Site hosted by Angelfire.com: Build your free website today!

SCHOOL LAW

EDA 591 / Summer 2000 / 3 credits

Monday & Wednesday, 6:00-9:45 p.m.

308 GROVE HALL


WILLIAM MARTIN SLOANE, Assistant Professor

sloane@acfei.com -- (717) 249-1069


This page is
accessible
also through

University of Texas




Counselors | Education Law | ELC-PA | Forensic Counselors | Legal Research | National Principals | PSBA


BOOK: Alexander & Alexander, American Public School Law, 4th edn. (West/Wadsworth, 1998)


"When any Scholar is able to read Tully or such like classical Latin Author ex tempore, and to make and speak true Latin in verse and prose . . . and decline perfectly the paradigms of nouns and verbs in the Greek tongue, then may he be admitted into the College, nor shall any claim admission before such qualifications."

--Admissions Standards, Harvard College, c. 1650


READING ASSIGNMENTS

CLASS #: DATE 2000 CASEBOOK PAGES TOPICS
#1:
Mon 5 June
xxxv-95 and 859-862 Preface; The Legal System; Historical Perspective of Public Schools; Role of the Federal Government; Governance of Public Schools
#2:
Wed 7 June
95-146 {Meet in Library Lounge}; Governance of Public Schools [continued]; Church and State
#3:
Mon 12 June
146-247 Church and State [continued]; School Attendance
#4:
Wed 14 June
248-348 The Instructional Program; Student Rights
#5:
Mon 19 June
2nd of Class:
348-395

Mid-Term Examination
Student Rights [continued]

covering Chapters 1-8
#6:
Wed 21 June
396-499 Rights of Disabled Children; Desegregation; Torts
#7:
Mon 26 June
499-602 Torts [continued]; Defamation and Student Records; Governmental Immunity; Certification, Contracts, and Tenure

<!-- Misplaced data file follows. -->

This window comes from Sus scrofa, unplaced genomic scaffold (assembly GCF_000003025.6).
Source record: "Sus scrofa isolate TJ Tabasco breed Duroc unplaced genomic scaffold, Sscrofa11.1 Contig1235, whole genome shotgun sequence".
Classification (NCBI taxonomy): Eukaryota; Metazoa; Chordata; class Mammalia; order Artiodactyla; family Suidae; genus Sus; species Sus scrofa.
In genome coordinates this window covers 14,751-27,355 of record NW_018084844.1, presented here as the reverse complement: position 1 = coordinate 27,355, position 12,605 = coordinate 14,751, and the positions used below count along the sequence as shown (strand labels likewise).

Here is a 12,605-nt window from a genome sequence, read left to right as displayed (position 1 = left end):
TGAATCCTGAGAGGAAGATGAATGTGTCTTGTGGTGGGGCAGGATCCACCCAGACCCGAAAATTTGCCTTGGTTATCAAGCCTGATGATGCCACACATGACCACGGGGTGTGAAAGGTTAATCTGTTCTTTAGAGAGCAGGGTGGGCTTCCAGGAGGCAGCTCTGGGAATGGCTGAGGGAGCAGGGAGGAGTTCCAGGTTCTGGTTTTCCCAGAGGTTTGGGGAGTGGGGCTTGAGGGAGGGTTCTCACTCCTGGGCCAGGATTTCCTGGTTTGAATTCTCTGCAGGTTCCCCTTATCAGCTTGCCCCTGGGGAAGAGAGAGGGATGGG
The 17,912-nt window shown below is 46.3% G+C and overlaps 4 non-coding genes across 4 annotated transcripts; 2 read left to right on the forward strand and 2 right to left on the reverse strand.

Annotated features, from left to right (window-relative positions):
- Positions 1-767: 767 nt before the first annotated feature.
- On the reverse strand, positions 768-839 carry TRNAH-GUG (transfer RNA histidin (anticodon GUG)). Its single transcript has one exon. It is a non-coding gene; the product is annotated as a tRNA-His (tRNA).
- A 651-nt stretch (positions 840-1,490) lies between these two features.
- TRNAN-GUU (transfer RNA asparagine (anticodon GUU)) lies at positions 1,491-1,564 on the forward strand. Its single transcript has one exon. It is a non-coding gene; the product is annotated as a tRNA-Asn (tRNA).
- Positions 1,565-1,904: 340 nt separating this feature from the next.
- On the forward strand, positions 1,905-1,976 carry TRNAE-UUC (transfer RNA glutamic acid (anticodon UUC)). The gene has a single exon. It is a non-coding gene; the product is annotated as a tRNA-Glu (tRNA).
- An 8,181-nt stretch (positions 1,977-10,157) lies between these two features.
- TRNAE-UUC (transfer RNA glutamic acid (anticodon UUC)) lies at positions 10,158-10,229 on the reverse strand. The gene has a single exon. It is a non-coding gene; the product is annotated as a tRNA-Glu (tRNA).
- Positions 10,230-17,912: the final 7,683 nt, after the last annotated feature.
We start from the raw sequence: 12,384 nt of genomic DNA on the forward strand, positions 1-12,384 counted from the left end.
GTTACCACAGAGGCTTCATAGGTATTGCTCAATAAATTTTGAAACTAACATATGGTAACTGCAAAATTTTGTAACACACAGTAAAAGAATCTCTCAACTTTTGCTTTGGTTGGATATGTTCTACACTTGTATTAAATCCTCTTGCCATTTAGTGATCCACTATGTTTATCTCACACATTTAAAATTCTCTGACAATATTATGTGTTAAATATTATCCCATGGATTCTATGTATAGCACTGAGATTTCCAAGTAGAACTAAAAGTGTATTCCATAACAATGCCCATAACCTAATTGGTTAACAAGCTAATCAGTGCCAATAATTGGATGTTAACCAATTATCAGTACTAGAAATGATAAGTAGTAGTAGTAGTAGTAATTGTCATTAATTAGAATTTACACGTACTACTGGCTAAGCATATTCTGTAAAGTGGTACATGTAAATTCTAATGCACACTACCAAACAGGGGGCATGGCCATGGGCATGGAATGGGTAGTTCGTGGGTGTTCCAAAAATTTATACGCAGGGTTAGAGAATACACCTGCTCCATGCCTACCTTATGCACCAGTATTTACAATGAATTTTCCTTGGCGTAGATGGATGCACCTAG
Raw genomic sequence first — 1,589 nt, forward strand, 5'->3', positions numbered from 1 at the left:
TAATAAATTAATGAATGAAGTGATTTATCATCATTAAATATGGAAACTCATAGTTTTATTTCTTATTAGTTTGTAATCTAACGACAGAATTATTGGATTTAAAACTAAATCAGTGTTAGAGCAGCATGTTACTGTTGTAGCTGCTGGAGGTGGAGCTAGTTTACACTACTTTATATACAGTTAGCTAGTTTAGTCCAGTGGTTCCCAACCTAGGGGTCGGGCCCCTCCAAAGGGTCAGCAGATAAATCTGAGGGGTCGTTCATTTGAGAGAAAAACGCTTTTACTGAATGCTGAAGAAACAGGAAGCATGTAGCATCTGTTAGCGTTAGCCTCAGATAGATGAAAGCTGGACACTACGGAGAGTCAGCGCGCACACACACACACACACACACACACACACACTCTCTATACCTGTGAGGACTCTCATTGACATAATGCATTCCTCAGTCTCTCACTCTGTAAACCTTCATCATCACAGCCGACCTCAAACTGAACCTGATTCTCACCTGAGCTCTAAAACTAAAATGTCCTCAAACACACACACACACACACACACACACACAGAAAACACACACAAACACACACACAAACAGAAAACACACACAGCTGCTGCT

#8:
Wed 28 June
602-704 Certification, Contracts, and Tenure [continued]; Teacher Rights and Freedoms; Due Process Rights of Teachers; Discrimination in Employment
#9:
Mon 3 July
705-807 Discrimination in Employment [continued]; Collective Bargaining; Finance
#10:
Wed 5 July
2nd of Class:
807-858

Final Examination
Finance [continued]; Property

covering Chapters 9-20

COURSE DESCRIPTION: This course in Educational Administration studies the major areas of school law. Specific topics are listed above under "Reading Assignments." Federal and state constitutions, statutes and caselaw will be related to responsibilities and duties of teachers, supervisors, principals, superintendents, school board members and others. The course will introduce the student to methods and means of researching legal issues that relate to education.

REQUIREMENTS: (1) Students should read all of the casebook assignments according to the above schedule. (2) Students will take two traditional, in-class, closed-book examinations consisting of several essay questions, each weighted equally. The questions will be based on issues raised in the casebook and/or class discussion. (3) Students will complete a number of oral and/or written case briefs as assigned and explained by the instructor.

ATTENDANCE POLICY: The Department of Educational Administration and Foundations acknowledges the importance of interaction, interpersonal relations, collegiality and networking, as well as the primary function of teaching and learning. Attendance in class is important to the accomplishment of these outcomes. If, in the opinion of the professor, after consultation with the Department chair, a student's absence is excessive (two or more classes), adjustments may include, but not be limited to, additional written work in lieu of class(es) missed, reduction of the course grade, or recommendation to drop the course.

LEARNING-DISABLED STUDENTS: Instructional accommodations will be made for students who, at the beginning of the semester, identify themselves to the instructor and have registered with the University Office of Social Equity as having been professionally evaluated as learning disabled.

COMMUNICATION: Students are encouraged to contact the instructor at any time via email or phone. Individual meetings can be arranged at a mutually convenient time and place.

GRADING: The course grade will be determined by the grades received on the two examinations (40% each) and on the oral and/or written case briefs (20%). The resulting grade may then be raised or lowered by one grade (e.g., from B+ to A-, or from C to C-), at the sole discretion of the instructor, on the basis of the student's class participation. The instructor will be available later in the Summer and in the Fall to review the final exam with any student who is interested and to suggest means for improvement in writing successful essay answers.

<bgsound src="/pa/sloane/images/wildblue.wav" loop=infinite> Get a Job